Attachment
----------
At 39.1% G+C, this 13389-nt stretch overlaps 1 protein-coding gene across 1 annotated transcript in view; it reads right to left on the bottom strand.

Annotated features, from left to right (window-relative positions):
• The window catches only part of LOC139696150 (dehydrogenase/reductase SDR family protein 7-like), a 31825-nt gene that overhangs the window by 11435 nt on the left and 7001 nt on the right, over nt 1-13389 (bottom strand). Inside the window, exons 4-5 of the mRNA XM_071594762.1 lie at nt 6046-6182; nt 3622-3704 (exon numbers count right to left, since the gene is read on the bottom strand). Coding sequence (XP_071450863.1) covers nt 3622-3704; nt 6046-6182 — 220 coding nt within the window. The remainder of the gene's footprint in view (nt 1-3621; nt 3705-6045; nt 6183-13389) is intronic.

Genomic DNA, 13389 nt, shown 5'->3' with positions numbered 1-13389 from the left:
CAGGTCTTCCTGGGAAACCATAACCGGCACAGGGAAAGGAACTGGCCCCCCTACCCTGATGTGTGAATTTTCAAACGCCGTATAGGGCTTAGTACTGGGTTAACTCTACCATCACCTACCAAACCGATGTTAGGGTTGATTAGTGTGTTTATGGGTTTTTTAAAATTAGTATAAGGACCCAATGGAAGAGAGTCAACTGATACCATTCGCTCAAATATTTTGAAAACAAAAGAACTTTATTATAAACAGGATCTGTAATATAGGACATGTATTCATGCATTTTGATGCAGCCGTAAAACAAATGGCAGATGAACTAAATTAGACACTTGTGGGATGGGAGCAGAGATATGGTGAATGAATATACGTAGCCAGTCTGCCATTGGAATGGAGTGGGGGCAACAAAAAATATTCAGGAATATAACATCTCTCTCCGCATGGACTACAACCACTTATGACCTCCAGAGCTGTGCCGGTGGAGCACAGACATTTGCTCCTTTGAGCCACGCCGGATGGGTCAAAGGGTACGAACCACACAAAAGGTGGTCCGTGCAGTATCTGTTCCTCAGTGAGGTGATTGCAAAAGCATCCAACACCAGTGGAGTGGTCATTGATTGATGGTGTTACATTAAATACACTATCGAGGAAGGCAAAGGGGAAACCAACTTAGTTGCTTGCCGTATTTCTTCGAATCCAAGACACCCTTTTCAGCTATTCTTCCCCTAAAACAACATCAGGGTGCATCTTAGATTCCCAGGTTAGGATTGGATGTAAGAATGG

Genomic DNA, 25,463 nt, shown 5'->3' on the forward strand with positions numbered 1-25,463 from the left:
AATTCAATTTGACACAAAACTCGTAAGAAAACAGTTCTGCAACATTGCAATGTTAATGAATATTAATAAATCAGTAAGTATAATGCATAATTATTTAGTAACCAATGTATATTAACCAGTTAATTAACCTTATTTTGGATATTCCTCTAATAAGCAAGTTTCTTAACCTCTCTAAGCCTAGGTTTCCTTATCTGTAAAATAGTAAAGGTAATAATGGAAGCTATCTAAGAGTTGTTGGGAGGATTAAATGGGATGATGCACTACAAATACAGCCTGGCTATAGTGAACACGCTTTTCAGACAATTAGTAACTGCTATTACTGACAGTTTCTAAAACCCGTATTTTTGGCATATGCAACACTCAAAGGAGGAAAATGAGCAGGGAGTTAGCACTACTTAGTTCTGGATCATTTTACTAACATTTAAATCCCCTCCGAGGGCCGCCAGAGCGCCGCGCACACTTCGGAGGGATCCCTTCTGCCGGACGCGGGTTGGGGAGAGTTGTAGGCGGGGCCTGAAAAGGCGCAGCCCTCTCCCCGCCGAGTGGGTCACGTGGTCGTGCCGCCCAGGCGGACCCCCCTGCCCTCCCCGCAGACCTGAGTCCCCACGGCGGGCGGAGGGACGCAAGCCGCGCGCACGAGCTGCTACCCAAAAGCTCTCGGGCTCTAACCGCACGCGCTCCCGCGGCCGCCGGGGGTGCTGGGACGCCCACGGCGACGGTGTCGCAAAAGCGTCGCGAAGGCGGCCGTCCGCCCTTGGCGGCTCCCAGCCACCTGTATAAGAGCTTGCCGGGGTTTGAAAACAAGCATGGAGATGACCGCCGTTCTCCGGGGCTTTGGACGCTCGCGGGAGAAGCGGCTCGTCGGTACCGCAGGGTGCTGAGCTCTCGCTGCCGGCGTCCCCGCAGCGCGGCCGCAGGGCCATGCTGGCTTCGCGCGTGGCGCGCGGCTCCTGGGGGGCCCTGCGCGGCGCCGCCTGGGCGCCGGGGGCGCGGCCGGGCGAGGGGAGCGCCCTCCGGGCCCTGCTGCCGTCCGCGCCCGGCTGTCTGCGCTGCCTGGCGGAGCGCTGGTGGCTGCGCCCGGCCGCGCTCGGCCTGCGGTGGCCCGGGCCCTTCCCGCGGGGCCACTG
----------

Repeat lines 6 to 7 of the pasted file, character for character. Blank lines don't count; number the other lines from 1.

Genomic DNA, 25,463 nt, shown 5'->3' on the forward strand with positions numbered 1-25,463 from the left:
AATTCAATTTGACACAAAACTCGTAAGAAAACAGTTCTGCAACATTGCAATGTTAATGAATATTAATAAATCAGTAAGTATAATGCATAATTATTTAGTAACCAATGTATATTAACCAGTTAATTAACCTTATTTTGGATATTCCTCTAATAAGCAAGTTTCTTAACCTCTCTAAGCCTAGGTTTCCTTATCTGTAAAATAGTAAAGGTAATAATGGAAGCTATCTAAGAGTTGTTGGGAGGATTAAATGGGATGATGCACTACAAATACAGCCTGGCTATAGTGAACACGCTTTTCAGACAATTAGTAACTGCTATTACTGACAGTTTCTAAAACCCGTATTTTTGGCATATGCAACACTCAAAGGAGGAAAATGAGCAGGGAGTTAGCACTACTTAGTTCTGGATCATTTTACTAACATTTAAATCCCCTCCGAGGGCCGCCAGAGCGCCGCGCACACTTCGGAGGGATCCCTTCTGCCGGACGCGGGTTGGGGAGAGTTGTAGGCGGGGCCTGAAAAGGCGCAGCCCTCTCCCCGCCGAGTGGGTCACGTGGTCGTGCCGCCCAGGCGGACCCCCCTGCCCTCCCCGCAGACCTGAGTCCCCACGGCGGGCGGAGGGACGCAAGCCGCGCGCACGAGCTGCTACCCAAAAGCTCTCGGGCTCTAACCGCACGCGCTCCCGCGGCCGCCGGGGGTGCTGGGACGCCCACGGCGACGGTGTCGCAAAAGCGTCGCGAAGGCGGCCGTCCGCCCTTGGCGGCTCCCAGCCACCTGTATAAGAGCTTGCCGGGGTTTGAAAACAAGCATGGAGATGACCGCCGTTCTCCGGGGCTTTGGACGCTCGCGGGAGAAGCGGCTCGTCGGTACCGCAGGGTGCTGAGCTCTCGCTGCCGGCGTCCCCGCAGCGCGGCCGCAGGGCCATGCTGGCTTCGCGCGTGGCGCGCGGCTCCTGGGGGGCCCTGCGCGGCGCCGCCTGGGCGCCGGGGGCGCGGCCGGGCGAGGGGAGCGCCCTCCGGGCCCTGCTGCCGTCCGCGCCCGGCTGTCTGCGCTGCCTGGCGGAGCGCTGGTGGCTGCGCCCGGCCGCGCTCGGCCTGCGGTGGCCCGGGCCCTTCCCGCGGGGCCACTG